Vettel comes to the fore
Having come from the brink of existence to win the constructors' championship, Brawn were taken over by Mercedes, and the German marque managed to tempt a certain seven-time world champion out of retirement - Michael Schumacher joining three other title winners on the grid.
Schumacher replaced the 2009 winner Jenson Button, who switched to McLaren in search of a new challenge alongside Lewis Hamilton in a British dream team. Fernando Alonso finally made his switch to Ferrari in search of a championship winning car after two seasons at Renault, and at the back of the grid the Lotus name returned, as did fellow new teams Virgin and HRT. Off the track, the points system changed with 25 awarded for a win, and places down to tenth scoring.
For HRT it was a tougher winter than most, as they first rolled out one of their cars in qualifying at Bahrain. Despite Bernie Ecclestone's doubts as to their future, they would see out the season. At the front, Red Bull looked the class of the field as the Adrian Newey-effect really kicked in, with Ferrari close behind.
So it proved, as Sebastian Vettel looked all set to take a dominant win at the season opener until an exhaust problem relegated him to third behind Alonso and Felipe Massa. Button's decision to join McLaren had drawn him plenty of criticism, but he silenced his doubters with a masterful drive in drying conditions in Melbourne to take victory, and then did the same to lead Hamilton home in China to take the championship lead.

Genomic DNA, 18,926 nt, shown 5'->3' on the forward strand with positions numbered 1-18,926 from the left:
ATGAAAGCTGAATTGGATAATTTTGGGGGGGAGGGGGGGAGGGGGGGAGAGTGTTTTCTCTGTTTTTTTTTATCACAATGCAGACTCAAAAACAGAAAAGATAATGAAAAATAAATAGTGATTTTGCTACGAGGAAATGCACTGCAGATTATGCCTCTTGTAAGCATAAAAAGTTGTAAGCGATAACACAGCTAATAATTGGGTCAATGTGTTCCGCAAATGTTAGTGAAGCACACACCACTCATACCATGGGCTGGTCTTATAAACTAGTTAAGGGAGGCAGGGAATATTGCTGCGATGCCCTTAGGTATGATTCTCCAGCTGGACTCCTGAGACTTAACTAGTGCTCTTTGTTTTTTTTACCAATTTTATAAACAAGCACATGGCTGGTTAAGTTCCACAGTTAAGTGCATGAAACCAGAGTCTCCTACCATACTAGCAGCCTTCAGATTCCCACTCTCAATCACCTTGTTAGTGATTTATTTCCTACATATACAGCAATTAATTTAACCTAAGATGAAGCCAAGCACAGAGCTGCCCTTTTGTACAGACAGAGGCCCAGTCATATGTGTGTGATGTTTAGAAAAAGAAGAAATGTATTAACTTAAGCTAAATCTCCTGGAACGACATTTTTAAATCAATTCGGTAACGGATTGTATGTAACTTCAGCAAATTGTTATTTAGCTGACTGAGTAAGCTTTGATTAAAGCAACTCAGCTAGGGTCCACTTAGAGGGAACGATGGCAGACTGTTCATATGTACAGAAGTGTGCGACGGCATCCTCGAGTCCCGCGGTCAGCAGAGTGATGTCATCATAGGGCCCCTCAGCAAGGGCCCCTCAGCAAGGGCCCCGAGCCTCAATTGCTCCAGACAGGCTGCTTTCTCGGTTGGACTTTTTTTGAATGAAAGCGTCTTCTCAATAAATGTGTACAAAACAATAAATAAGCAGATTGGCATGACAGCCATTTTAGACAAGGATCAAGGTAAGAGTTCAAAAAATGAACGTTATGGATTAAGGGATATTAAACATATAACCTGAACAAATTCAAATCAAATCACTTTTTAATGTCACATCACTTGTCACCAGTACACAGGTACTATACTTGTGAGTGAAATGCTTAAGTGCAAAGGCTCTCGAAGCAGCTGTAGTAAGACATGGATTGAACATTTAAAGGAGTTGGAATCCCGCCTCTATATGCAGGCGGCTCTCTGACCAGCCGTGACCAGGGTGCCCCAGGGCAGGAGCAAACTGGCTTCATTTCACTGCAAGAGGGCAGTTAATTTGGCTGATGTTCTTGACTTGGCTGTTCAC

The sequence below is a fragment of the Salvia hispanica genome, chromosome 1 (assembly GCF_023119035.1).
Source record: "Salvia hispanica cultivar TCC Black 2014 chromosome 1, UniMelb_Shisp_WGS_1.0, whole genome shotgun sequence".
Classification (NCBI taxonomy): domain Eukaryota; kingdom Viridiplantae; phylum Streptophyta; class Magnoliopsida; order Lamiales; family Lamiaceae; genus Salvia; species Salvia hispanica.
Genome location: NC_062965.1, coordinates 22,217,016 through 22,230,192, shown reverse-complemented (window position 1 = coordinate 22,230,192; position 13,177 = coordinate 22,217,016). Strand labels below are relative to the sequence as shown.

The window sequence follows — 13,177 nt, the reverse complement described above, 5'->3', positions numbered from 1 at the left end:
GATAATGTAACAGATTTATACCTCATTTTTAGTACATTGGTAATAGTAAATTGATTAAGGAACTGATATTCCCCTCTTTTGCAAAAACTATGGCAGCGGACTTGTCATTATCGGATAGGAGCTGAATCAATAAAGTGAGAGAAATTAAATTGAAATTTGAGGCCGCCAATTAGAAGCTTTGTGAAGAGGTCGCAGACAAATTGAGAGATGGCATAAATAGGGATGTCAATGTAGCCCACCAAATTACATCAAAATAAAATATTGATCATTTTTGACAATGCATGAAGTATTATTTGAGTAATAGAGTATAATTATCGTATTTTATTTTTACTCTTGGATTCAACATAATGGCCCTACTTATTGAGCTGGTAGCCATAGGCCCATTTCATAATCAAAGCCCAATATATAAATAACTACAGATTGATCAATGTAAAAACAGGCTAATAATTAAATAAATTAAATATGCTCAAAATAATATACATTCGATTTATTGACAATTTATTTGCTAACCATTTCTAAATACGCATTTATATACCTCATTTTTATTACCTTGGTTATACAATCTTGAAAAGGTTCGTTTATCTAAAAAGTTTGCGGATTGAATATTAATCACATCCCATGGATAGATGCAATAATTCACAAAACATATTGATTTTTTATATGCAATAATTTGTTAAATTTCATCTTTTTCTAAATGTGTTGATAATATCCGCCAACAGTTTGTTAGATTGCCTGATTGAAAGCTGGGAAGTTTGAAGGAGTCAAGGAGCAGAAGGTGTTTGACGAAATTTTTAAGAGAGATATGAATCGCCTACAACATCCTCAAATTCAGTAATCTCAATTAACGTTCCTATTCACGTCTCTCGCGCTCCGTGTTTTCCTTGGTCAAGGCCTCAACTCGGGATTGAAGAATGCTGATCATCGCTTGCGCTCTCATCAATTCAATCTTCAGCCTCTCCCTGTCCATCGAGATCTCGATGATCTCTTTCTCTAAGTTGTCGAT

Vettel's first win had come in Malaysia, but then his team-mate Mark Webber stepped to the fore with brilliant back-to-back victories in Spain and Monaco; a race where Michael Schumacher passed Fernando Alonso under the safety car at the last corner, only to be penalised by the race's ex-driver steward: Damon Hill.
The first signs of Red Bull tension appeared in Turkey, where Webber was leading Vettel until the German tried to pass and then cut across too early, colliding with his team-mate and ending his own race, allowing Hamilton and Button to score a one-two. The British pair repeated the trick - Hamilton again ahead of Button - at Montreal, and suddenly they topped the championship.
Having had five different race winners, it was these five who stayed in serious contention for the title - Alonso helped by team orders in Germany that saw Felipe Massa move over and allow him to win; a manoeuvre that subsequently saw Ferrari fined. Vettel self-imploded with a costly error behind the safety car when comfortably quickest in Hungary, and then by wiping out Button in Spa as Hamilton and Webber appeared to make it a two-horse race.
Alonso then won three of the next four races though, as McLaren faded and Vettel's engine blew when leading in Korea, leaving the Spaniard with an eleven point lead and just two races to go. A solid third in Brazil behind a dominant Vettel and Webber saw the gap cut to eight, as Button finally dropped out of the running, meaning four men went in to the last round in Abu Dhabi all in contention for the title.
Alonso was the clear favourite, ahead of Webber, with Vettel and Hamilton the rank outsiders. Starting one place ahead of Webber, Ferrari covered the Australian's move by pitting Alonso early. It cost them the title, as the Spaniard was subsequently stuck in seventh behind Vitaly Petrov's Renault when he only needed to finish fifth with Webber behind him. Vettel drove a near-perfect lights to flag race to snatch the crown in dramatic fashion, and become Formula One's youngest world champion in the process.